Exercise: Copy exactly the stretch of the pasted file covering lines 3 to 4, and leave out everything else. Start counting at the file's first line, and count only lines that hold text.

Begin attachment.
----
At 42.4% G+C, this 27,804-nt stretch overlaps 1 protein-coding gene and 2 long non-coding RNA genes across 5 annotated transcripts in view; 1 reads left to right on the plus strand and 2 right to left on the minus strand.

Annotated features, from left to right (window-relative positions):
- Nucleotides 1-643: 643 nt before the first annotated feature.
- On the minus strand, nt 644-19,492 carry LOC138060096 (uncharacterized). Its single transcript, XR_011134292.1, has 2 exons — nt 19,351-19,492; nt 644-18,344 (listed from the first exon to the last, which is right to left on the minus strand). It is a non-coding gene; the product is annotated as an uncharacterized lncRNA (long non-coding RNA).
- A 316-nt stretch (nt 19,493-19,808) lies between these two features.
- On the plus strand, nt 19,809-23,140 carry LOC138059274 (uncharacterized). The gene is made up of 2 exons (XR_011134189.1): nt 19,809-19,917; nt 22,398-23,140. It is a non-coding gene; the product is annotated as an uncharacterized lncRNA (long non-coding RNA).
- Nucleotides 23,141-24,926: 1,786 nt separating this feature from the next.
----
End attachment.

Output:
- Nucleotides 1-643: 643 nt before the first annotated feature.
- On the minus strand, nt 644-19,492 carry LOC138060096 (uncharacterized). Its single transcript, XR_011134292.1, has 2 exons — nt 19,351-19,492; nt 644-18,344 (listed from the first exon to the last, which is right to left on the minus strand). It is a non-coding gene; the product is annotated as an uncharacterized lncRNA (long non-coding RNA).